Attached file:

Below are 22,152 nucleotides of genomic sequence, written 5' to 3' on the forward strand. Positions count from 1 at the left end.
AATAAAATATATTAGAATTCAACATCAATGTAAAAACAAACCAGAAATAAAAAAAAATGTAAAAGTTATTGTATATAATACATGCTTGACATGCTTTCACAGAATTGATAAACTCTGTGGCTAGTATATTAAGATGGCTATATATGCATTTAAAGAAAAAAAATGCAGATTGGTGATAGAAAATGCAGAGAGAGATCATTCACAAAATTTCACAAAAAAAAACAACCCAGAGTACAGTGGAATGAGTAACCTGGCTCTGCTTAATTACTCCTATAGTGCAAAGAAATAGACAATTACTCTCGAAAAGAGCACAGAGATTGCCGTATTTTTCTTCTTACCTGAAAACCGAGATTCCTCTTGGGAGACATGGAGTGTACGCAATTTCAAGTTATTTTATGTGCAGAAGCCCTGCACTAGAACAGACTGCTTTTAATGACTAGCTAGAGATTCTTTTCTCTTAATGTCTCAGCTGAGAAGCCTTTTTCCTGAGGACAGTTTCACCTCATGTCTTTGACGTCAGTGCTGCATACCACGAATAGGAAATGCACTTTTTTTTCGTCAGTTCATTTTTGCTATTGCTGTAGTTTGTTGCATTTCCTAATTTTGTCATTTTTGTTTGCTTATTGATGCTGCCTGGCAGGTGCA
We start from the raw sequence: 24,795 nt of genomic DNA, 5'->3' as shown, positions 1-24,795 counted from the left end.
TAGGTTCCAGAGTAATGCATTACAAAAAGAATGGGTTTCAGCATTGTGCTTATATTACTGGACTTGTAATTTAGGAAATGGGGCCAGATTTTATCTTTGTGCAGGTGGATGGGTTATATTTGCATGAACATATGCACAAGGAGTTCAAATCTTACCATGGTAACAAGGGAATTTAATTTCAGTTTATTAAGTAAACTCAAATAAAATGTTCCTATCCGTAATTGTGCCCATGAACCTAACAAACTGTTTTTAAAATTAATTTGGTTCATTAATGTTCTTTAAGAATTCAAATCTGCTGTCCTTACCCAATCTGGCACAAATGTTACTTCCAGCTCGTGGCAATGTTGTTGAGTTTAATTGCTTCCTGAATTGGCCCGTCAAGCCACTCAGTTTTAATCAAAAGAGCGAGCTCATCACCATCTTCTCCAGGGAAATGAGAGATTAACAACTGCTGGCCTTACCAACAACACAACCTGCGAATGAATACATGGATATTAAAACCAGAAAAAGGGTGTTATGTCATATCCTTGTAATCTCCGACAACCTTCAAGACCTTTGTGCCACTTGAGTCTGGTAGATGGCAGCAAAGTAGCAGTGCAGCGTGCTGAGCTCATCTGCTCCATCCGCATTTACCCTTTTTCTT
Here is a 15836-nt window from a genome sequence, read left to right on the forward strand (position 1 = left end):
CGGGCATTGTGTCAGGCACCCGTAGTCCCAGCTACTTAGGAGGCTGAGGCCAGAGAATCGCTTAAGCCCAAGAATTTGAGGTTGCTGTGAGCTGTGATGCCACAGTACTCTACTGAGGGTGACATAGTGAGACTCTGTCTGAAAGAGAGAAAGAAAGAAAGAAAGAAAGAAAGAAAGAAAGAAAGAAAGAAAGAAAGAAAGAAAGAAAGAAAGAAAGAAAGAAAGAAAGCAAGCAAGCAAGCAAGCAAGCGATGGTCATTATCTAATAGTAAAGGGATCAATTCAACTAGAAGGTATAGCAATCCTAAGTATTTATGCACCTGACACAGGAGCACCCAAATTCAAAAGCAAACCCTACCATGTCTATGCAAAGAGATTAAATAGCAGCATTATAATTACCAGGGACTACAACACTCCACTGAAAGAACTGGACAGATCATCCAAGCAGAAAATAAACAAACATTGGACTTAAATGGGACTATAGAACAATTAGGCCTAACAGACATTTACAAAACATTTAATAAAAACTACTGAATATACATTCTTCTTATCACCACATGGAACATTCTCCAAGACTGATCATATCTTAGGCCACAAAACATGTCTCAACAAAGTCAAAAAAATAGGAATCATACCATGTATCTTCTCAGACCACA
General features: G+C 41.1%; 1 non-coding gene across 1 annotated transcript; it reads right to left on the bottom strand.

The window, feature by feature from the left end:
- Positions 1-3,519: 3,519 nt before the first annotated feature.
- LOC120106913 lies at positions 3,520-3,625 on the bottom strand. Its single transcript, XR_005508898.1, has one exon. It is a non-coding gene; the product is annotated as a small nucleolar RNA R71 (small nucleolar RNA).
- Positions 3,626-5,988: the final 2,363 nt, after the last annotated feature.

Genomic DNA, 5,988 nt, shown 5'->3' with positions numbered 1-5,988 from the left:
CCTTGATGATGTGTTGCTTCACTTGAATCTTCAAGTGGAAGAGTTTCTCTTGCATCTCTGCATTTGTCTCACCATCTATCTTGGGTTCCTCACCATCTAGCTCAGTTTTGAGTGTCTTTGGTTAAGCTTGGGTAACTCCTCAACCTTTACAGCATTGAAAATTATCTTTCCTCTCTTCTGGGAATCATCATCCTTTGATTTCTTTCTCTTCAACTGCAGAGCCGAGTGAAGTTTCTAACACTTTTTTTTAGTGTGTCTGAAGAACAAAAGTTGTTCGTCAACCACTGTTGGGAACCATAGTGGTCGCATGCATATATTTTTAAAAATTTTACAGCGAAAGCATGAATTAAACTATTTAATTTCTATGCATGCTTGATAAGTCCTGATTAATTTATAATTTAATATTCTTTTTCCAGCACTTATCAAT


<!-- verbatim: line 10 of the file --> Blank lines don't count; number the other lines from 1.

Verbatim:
- LOC120106913 lies at positions 3,520-3,625 on the bottom strand. Its single transcript, XR_005508898.1, has one exon. It is a non-coding gene; the product is annotated as a small nucleolar RNA R71 (small nucleolar RNA).